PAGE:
As I honour the two old funds for the great good which they have done, so I honour this for the much greater good it is resolved to do. It is not because I love them less, but because I love this more — because it includes more in its operation.

Let us ever remember that there is no class of actors who stand so much in need of a retiring fund as those who do not win the great prizes, but who are nevertheless an essential part of the theatrical system, and by consequence bear a part in contributing to our pleasures. We owe them a debt which we ought to pay. The beds of such men are not of roses, but of very artificial flowers indeed. Their lives are lives of care and privation, and hard struggles with very stern realities. It is from among the poor actors who drink wine from goblets, in colour marvellously like toast and water, and who preside at Barmecide beasts with wonderful appetites for steaks — it is from their ranks that the most triumphant favourites have sprung. And surely, besides this, the greater the instruction and delight we derive from the rich English drama, the more we are bound to succour and protect the humblest of those votaries of the art who add to our instruction and amusement.

Hazlitt has well said that “There is no class of society whom so many persons regard with affection as actors. We greet them on the stage, we like to meet them in the streets; they almost always recal to us pleasant associations.” 21 When they have strutted and fretted their hour upon the stage, let them not be heard no more — but let them be heard sometimes to say that they are happy in their old age. When they have passed for the last time from behind that glittering row of lights with which we are all familiar, let them not pass away into gloom and darkness — but let them pass into cheerfulness and light — into a contented and happy home.

21 Hazlitt’s Round Table (Edinburgh, 1817, vol ii., p. 242), On Actors and Acting.

This is the object for which we have met; and I am too familiar with the English character not to know that it will be effected. When we come suddenly in a crowded street upon the careworn features of a familiar face — crossing us like the ghost of pleasant hours long forgotten — let us not recal those features with pain, in sad remembrance of what they once were, but let us in joy recognise it, and go back a pace or two to meet it once again, as that of a friend who has beguiled us of a moment of care, who has taught us to sympathize with virtuous grief, cheating us to tears for sorrows not our own — and we all know how pleasant are such tears. Let such a face be ever remembered as that of our benefactor and our friend.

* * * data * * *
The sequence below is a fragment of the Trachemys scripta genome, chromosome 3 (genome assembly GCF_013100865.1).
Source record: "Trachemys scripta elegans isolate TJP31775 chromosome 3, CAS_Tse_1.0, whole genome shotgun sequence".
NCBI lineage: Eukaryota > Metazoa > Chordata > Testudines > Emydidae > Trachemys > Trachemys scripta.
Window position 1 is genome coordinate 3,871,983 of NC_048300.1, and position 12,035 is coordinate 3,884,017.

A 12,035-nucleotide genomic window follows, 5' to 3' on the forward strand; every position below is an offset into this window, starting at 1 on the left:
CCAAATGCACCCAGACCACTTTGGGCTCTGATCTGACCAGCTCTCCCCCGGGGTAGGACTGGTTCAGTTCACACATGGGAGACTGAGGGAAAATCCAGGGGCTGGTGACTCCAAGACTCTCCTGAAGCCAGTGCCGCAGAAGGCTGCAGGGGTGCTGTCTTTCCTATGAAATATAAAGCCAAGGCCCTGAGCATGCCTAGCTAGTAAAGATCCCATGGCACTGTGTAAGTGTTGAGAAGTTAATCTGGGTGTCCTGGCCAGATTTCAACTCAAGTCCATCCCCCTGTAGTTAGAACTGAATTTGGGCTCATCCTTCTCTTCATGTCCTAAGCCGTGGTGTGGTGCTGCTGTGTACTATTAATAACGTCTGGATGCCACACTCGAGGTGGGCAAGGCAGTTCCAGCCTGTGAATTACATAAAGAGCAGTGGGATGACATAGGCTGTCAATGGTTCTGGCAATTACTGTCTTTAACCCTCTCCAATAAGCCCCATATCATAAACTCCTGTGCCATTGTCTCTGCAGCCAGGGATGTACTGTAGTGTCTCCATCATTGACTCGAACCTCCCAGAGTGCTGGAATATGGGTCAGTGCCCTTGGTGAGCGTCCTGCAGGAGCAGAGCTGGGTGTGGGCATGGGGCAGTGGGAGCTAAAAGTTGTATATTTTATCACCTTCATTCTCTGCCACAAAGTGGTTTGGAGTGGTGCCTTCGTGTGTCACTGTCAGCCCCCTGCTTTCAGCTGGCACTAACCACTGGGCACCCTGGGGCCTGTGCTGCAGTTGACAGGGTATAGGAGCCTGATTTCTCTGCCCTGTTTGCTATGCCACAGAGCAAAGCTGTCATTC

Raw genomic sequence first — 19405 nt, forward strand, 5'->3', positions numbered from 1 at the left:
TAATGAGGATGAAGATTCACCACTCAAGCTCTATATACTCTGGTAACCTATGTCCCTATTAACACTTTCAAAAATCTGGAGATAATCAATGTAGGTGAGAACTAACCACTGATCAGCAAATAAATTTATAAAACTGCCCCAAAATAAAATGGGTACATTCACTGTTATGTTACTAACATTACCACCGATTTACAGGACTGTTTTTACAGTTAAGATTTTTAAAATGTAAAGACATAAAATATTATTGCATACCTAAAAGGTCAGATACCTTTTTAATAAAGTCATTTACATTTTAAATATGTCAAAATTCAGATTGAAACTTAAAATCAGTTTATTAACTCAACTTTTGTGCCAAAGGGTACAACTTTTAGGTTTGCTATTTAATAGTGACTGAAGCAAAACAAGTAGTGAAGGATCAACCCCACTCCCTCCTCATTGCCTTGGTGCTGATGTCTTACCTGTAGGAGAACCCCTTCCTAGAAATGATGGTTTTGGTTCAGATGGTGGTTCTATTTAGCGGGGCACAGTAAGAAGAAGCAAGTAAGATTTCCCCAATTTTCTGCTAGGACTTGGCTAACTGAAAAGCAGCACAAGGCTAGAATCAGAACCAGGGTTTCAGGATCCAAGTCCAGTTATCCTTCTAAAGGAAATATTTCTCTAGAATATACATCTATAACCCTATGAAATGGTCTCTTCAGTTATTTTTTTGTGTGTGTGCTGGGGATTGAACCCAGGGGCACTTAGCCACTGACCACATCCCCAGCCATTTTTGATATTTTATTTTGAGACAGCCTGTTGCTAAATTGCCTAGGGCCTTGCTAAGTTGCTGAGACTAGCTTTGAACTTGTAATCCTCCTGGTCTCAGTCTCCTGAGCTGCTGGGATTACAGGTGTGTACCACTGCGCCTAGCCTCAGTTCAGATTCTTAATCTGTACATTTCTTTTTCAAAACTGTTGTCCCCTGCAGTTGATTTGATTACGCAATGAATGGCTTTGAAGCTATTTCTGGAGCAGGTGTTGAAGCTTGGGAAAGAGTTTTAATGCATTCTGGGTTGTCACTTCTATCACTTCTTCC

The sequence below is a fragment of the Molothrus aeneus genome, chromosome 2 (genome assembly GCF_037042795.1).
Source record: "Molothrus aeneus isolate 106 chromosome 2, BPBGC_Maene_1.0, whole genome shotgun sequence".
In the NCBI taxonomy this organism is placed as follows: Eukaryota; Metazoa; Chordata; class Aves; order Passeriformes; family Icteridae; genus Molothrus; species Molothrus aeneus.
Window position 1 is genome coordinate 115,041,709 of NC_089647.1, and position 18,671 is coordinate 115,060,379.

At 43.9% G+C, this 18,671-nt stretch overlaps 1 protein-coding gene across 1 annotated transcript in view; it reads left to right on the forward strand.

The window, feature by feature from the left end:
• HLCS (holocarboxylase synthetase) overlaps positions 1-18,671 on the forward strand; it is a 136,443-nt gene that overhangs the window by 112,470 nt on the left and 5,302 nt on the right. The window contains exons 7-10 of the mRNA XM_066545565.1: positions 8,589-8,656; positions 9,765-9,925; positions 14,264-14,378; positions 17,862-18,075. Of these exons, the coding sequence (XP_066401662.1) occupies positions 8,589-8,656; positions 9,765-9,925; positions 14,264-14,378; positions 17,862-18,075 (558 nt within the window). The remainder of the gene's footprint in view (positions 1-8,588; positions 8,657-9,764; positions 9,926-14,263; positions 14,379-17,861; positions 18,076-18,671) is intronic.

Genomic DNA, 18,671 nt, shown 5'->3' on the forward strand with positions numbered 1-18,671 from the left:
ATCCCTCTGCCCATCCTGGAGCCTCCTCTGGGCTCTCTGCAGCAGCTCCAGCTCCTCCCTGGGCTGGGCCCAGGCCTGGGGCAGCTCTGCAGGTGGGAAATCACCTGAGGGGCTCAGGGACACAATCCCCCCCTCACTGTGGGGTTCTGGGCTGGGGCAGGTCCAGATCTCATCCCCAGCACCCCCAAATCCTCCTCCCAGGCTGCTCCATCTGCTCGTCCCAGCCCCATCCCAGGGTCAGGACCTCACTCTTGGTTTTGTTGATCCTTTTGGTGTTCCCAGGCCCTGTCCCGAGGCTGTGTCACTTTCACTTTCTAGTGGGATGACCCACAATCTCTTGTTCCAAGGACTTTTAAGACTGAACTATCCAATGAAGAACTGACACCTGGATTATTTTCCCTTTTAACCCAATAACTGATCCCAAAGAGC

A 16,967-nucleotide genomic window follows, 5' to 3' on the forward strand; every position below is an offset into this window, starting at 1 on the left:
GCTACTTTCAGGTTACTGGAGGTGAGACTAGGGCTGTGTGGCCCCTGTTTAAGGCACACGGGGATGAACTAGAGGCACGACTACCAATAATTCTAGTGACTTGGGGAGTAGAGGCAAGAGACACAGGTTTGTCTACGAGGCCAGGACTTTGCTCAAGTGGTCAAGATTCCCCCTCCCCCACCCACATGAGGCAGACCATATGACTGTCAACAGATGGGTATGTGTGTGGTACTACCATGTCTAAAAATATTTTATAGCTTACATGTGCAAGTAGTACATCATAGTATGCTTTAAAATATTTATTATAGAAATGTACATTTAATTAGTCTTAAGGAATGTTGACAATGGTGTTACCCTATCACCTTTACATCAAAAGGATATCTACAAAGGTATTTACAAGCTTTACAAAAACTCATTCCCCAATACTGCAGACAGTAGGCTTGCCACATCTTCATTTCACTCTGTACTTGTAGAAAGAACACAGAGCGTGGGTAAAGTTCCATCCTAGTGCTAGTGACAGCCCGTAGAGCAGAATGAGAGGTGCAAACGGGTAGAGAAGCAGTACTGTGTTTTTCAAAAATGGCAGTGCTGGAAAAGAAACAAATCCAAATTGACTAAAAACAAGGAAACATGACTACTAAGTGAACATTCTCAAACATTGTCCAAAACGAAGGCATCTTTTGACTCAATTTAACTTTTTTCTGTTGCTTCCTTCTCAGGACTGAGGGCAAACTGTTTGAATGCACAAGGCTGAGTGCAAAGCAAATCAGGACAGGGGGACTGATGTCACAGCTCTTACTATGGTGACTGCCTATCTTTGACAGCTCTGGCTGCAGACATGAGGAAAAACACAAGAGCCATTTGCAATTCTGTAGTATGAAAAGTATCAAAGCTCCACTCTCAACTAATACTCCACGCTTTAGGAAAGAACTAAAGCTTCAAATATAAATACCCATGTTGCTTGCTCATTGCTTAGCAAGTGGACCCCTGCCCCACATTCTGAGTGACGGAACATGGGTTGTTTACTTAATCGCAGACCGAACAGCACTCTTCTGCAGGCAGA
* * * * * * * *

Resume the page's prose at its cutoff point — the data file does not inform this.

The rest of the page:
I tried to recollect, in coming here, whether I had ever been in any theatre in my life from which I had not brought away some pleasant association, however poor the theatre, and I protest, out of my varied experience, I could not remember even one from which I had not brought some favourable impression, and that, commencing with the period when I believed the clown was a being born into the world with infinite pockets, and ending with that in which I saw the other night, outside one of the “Royal Saloons,” a playbill which showed me ships completely rigged, carrying men, and careering over boundless and tempestuous oceans. And now, bespeaking your kindest remembrance of our theatres and actors, I beg to propose that you drink as heartily and freely as ever a toast was drunk in this toast-drinking city “Prosperity to the General Theatrical Fund.”

http://ebooks.adelaide.edu.au/d/dickens/charles/d54sls/chapter44.html

Last updated Friday, March 7, 2014 at 15:30